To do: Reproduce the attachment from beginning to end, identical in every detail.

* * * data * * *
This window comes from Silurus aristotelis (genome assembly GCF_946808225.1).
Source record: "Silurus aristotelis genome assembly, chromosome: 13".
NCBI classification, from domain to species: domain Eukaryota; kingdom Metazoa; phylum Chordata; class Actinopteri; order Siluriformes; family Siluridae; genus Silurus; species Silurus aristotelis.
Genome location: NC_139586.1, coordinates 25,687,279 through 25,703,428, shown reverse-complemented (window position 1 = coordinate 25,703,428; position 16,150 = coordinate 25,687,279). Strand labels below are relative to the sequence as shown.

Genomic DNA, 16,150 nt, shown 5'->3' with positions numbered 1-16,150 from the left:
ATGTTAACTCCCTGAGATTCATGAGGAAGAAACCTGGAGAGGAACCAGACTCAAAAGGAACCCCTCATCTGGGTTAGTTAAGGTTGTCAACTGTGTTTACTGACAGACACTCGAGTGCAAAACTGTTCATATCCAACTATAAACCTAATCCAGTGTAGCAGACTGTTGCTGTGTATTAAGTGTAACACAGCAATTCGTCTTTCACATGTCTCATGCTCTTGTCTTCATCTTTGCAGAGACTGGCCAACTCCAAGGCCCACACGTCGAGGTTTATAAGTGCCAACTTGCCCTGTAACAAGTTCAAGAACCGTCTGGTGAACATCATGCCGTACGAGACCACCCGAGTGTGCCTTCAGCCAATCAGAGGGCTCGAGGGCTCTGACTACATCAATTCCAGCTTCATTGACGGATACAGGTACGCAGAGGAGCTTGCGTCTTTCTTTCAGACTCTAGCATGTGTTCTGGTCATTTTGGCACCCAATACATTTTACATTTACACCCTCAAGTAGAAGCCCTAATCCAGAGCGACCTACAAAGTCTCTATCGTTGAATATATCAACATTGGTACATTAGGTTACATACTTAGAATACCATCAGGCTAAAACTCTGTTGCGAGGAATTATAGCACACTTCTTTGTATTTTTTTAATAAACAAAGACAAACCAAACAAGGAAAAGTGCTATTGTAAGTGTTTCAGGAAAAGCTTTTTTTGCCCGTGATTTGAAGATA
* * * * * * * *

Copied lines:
This window comes from Silurus aristotelis (genome assembly GCF_946808225.1).
Source record: "Silurus aristotelis genome assembly, chromosome: 13".
NCBI classification, from domain to species: domain Eukaryota; kingdom Metazoa; phylum Chordata; class Actinopteri; order Siluriformes; family Siluridae; genus Silurus; species Silurus aristotelis.
Genome location: NC_139586.1, coordinates 25,687,279 through 25,703,428, shown reverse-complemented (window position 1 = coordinate 25,703,428; position 16,150 = coordinate 25,687,279). Strand labels below are relative to the sequence as shown.

Genomic DNA, 16,150 nt, shown 5'->3' with positions numbered 1-16,150 from the left:
ATGTTAACTCCCTGAGATTCATGAGGAAGAAACCTGGAGAGGAACCAGACTCAAAAGGAACCCCTCATCTGGGTTAGTTAAGGTTGTCAACTGTGTTTACTGACAGACACTCGAGTGCAAAACTGTTCATATCCAACTATAAACCTAATCCAGTGTAGCAGACTGTTGCTGTGTATTAAGTGTAACACAGCAATTCGTCTTTCACATGTCTCATGCTCTTGTCTTCATCTTTGCAGAGACTGGCCAACTCCAAGGCCCACACGTCGAGGTTTATAAGTGCCAACTTGCCCTGTAACAAGTTCAAGAACCGTCTGGTGAACATCATGCCGTACGAGACCACCCGAGTGTGCCTTCAGCCAATCAGAGGGCTCGAGGGCTCTGACTACATCAATTCCAGCTTCATTGACGGATACAGGTACGCAGAGGAGCTTGCGTCTTTCTTTCAGACTCTAGCATGTGTTCTGGTCATTTTGGCACCCAATACATTTTACATTTACACCCTCAAGTAGAAGCCCTAATCCAGAGCGACCTACAAAGTCTCTATCGTTGAATATATCAACATTGGTACATTAGGTTACATACTTAGAATACCATCAGGCTAAAACTCTGTTGCGAGGAATTATAGCACACTTCTTTGTATTTTTTTAATAAACAAAGACAAACCAAACAAGGAAAAGTGCTATTGTAAGTGTTTCAGGAAAAGCTTTTTTTGCCCGTGATTTGAAGATA